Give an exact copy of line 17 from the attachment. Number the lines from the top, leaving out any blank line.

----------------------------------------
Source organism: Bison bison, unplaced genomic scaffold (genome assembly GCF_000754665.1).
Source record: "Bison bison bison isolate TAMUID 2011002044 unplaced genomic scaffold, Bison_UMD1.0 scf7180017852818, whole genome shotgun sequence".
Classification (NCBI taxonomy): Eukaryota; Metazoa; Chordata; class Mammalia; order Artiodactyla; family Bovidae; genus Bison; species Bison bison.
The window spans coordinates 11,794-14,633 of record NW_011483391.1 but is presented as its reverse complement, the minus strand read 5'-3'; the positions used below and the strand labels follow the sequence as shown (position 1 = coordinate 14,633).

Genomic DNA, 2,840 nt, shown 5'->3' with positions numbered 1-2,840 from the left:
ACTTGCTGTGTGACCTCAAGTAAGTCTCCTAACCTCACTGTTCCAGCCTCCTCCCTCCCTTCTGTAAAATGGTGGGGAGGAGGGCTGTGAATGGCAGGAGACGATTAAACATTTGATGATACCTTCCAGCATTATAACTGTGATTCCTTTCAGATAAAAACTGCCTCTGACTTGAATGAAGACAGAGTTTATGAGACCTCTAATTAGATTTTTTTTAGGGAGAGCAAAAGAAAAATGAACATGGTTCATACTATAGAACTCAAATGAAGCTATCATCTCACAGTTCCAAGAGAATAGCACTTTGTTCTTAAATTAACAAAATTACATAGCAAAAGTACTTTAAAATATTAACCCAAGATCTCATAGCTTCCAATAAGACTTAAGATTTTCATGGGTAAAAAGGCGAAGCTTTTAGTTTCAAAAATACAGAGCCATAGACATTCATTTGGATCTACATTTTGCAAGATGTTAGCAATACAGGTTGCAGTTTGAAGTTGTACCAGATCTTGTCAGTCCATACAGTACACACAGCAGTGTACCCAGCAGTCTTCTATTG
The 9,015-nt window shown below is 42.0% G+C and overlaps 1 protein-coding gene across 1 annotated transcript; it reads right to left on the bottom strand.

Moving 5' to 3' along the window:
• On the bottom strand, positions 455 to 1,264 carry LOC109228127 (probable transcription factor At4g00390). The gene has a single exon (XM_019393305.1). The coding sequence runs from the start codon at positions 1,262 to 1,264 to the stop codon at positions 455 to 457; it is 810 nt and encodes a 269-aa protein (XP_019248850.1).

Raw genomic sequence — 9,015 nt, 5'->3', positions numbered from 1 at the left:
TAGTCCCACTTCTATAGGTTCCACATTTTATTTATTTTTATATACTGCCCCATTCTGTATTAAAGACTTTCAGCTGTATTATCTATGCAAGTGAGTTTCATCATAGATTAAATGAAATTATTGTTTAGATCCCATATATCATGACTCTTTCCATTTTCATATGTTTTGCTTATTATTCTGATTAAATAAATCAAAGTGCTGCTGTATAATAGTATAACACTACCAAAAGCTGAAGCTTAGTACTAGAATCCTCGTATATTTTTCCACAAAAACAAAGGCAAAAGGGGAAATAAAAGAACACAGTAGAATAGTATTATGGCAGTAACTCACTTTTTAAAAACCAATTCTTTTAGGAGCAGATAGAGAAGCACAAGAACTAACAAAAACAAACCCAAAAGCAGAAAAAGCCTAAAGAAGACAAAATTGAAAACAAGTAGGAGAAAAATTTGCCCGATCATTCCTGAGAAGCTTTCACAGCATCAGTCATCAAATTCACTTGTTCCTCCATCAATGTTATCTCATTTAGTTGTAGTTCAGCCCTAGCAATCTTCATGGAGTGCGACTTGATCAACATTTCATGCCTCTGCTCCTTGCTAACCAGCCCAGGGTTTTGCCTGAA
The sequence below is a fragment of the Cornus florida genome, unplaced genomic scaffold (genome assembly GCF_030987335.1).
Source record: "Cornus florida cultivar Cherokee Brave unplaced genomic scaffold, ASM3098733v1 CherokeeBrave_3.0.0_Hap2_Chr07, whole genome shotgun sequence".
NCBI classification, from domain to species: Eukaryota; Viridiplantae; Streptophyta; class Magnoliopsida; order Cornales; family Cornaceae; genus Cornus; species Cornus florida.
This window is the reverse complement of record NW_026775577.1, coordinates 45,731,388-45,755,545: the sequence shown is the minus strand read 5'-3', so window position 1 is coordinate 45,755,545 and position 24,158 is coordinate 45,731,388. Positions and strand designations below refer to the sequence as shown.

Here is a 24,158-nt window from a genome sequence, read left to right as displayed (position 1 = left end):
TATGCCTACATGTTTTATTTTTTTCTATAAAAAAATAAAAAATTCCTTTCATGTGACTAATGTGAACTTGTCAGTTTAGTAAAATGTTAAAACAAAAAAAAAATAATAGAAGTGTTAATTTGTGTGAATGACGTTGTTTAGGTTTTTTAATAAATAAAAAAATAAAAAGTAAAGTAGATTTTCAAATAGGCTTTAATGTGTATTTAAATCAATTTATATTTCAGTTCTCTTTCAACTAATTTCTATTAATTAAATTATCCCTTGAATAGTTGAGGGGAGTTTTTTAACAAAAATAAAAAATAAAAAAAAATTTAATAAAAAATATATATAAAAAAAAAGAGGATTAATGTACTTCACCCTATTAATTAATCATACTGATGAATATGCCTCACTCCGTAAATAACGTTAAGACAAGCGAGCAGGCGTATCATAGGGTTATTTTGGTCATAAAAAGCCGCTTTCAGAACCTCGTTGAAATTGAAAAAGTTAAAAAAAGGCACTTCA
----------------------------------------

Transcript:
TATGCCTACATGTTTTATTTTTTTCTATAAAAAAATAAAAAATTCCTTTCATGTGACTAATGTGAACTTGTCAGTTTAGTAAAATGTTAAAACAAAAAAAAAATAATAGAAGTGTTAATTTGTGTGAATGACGTTGTTTAGGTTTTTTAATAAATAAAAAAATAAAAAGTAAAGTAGATTTTCAAATAGGCTTTAATGTGTATTTAAATCAATTTATATTTCAGTTCTCTTTCAACTAATTTCTATTAATTAAATTATCCCTTGAATAGTTGAGGGGAGTTTTTTAACAAAAATAAAAAATAAAAAAAAATTTAATAAAAAATATATATAAAAAAAAAGAGGATTAATGTACTTCACCCTATTAATTAATCATACTGATGAATATGCCTCACTCCGTAAATAACGTTAAGACAAGCGAGCAGGCGTATCATAGGGTTATTTTGGTCATAAAAAGCCGCTTTCAGAACCTCGTTGAAATTGAAAAAGTTAAAAAAAGGCACTTCA